During a June 2018 summit in Singapore, North Korean Supreme Leader Kim Jong Un announced that he wanted to end the nuclear tension between his country and the United States by signing an agreement with President Trump including the denuclearization of his country.
The two drew worldwide criticism, however, for not offering any specific plan, outline, or proof of said denuclearization. Professor at Kookmin University in Seoul, South Korea, Andrei Lankov said the agreement had "zero practical value."  Others are also doubtful as to whether or not Kim Jong Un intends to keep his promise.
In June, NASA spotted a continent-size dust storm on Mars that blocked enough sun to effectively turn day into night on the red planet. It eventually grew to cover the entire planet. NASA called it one of the most intense Martian dust storms ever observed. While the storm crippled one Mars rover, another managed to snap a selfie.
In summer 2018, a 12-boy soccer team (the Wild Boars) and their coach were celebrating a teammate's birthday when they made a routine trip into the Tham Luang cave in the Chiang Rai province of Thailand. Shortly after they entered, however,  heavy rains that showered the region for the past few days flooded the cave and trapped them all inside.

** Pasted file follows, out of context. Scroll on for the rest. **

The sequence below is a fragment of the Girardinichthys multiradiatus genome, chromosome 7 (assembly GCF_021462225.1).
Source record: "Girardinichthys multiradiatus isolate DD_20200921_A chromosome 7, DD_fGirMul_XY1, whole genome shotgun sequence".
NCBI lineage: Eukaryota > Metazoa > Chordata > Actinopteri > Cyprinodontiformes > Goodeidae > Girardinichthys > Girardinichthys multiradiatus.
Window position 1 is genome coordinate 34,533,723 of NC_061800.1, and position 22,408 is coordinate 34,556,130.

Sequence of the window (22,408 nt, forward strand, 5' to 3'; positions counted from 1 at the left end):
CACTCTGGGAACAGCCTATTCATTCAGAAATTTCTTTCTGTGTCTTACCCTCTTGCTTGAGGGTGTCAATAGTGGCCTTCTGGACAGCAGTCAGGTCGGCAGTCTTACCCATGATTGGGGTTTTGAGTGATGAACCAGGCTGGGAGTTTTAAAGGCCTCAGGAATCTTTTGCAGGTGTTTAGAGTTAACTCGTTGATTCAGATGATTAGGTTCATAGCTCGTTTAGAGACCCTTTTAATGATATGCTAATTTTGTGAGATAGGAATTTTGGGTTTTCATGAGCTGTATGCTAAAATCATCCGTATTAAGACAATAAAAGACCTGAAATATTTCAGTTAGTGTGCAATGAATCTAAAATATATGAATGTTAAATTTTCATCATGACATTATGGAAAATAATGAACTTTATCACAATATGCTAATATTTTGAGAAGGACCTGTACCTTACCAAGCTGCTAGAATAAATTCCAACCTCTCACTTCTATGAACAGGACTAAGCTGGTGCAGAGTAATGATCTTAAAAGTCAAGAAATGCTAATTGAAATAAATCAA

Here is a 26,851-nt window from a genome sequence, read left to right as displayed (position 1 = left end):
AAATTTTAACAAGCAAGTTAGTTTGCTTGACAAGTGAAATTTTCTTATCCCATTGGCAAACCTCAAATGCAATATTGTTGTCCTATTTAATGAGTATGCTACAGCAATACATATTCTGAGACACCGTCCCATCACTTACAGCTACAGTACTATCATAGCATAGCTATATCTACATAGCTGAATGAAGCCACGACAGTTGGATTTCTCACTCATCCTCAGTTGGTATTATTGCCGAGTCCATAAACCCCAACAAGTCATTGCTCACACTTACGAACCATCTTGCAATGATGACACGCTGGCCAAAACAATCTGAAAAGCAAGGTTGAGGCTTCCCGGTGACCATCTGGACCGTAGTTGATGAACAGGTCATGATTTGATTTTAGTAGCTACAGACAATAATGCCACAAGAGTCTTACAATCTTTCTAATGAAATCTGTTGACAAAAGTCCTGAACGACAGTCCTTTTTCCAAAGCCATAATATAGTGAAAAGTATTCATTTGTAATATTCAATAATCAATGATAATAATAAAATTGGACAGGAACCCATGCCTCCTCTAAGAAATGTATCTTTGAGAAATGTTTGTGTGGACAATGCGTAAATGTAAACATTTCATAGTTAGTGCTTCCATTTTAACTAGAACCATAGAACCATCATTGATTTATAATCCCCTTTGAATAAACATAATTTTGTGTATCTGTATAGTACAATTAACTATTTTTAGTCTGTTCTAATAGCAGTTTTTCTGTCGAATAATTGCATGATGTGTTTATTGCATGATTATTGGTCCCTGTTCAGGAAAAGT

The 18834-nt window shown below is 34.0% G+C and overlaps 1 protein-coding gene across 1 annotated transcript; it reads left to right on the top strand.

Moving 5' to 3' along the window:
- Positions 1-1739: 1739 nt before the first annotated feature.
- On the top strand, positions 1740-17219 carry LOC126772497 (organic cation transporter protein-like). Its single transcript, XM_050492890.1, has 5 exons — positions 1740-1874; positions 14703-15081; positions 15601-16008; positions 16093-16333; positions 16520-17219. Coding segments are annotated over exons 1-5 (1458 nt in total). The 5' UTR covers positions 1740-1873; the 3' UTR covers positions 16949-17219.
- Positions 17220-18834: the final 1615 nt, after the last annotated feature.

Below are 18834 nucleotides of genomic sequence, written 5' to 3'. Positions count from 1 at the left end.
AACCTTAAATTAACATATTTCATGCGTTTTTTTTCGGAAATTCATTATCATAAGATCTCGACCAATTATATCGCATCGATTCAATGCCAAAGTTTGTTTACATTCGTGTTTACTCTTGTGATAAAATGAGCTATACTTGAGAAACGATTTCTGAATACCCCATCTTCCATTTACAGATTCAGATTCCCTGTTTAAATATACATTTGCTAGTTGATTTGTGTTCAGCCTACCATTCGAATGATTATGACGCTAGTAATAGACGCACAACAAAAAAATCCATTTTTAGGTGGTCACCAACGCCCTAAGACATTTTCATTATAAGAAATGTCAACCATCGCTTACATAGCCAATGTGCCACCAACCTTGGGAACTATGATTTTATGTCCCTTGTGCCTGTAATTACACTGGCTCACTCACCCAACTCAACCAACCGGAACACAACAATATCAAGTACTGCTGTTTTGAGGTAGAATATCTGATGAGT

After a week without contact, British divers found the group in early July. An international crew of rescuers resolved to rescue the boys before the next monsoon just days away. During those few days, the world watched as all 13 were pulled to safety from the cave and immediately rushed to the hospital.
It's no surprise the FIFA World Cup generated a bigger Google search spike than any other news event in 2018. Nearly half the world's population — 3.4 billion people— tuned in to the world's premier soccer tournament in June and July. The month long, 32-team tournament culminated with France's 4-2 victory over Croatia.
In August Apple Inc. becomes the world's first public company to achieve a market capitalization of $1 trillion.
In October the IPCC released its Special Report on Global Warming of 1.5ÂșC, warning that "rapid, far-reaching and unprecedented changes in all aspects of society" are needed to ensure that global warming is kept below 1.5 °C